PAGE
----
Gamification: how penguins help children overcome their MRI fear

23/04/2019

It's noisy, tight and scary - that's how children feel about a magnetic resonance imaging (MRI) machine. Because they are scared, they are often too fidgety and anxious during the procedure, causing the images to blur or the scan to be stopped. Researchers have now developed a VR app called Pingunauten Trainer that’s designed to gently prepare the little patients for MRI scans.
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Image: CT scan open; Copyright: panthermedia.net/SimpleFoto

Functional imaging: a look at the command center

01/04/2019

All information from our body and the environment converges in our brain and is transformed into reactions in milliseconds. It is essential for medicine and research to know what our switching centre looks like. Functional methods are used to observe it more closely during work.
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Image: close-up of a woman lying in an MRI device; Copyright: panthermedia.net/Craig Robinson

Brain mapping: preoperative planning with functional MRI

01/04/2019

A surgery already begins before the patient is lying on the operating table – namely with the planning. For example, if brain surgery is imminent, the brain must first be mapped. This makes the activity level of certain brain areas visible. Functional magnetic resonance imaging makes this possible.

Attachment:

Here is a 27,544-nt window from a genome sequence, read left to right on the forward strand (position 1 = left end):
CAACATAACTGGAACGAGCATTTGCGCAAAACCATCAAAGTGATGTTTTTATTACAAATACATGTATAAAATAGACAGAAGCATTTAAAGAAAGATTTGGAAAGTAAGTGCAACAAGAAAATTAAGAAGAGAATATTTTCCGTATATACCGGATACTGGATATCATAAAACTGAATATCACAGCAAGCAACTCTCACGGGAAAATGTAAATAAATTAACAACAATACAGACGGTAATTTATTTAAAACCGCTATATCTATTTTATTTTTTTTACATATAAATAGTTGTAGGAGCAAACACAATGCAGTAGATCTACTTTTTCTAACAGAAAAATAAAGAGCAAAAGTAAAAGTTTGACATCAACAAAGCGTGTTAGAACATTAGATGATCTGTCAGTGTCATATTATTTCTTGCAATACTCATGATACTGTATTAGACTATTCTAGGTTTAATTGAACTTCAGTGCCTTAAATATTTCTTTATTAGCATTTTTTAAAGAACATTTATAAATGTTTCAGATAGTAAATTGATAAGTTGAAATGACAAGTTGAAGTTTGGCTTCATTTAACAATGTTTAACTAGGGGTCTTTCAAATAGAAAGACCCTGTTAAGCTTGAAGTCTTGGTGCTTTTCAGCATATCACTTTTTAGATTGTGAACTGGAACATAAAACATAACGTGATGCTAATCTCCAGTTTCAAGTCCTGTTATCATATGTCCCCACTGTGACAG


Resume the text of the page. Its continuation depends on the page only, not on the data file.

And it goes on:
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Photo: Preview picture of video

Hybrid Imaging – Two Views of the Lungs

25/01/2019

CT scan, MRI or X-ray: All these methods allow doctors to see inside the body - including inside the lungs - and make a diagnosis. The clinic for Nuclear Medicine at the RWTH Aachen University Hospital uses a state-of-the-art gamma camera that combines SPECT and CT.
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Image: preview picture of the video

Diagnosis in HD – Imaging at MEDICA 2018

14/11/2018

Whether CT, MRT, X-rays or ultrasound – imaging methods provide insights into the human body and are irreplaceable for diagnostics. They are part of everyday hospital life since a long time, but what is currently happening in this field? We took a look – at MEDICA 2018.
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Image: One presses on screen with security key; Copyright: panthermedia.net/welcomia

Digitization: Hospitals as Popular Targets?

02/11/2018

It’s safe to say that patients and their prompt medical care take center stage at any hospital. Digitization of the healthcare sector is quickly advancing to make this a reality: data is stored in a digital medium, devices are linked together. But how safe are hospitals in the age of innovation?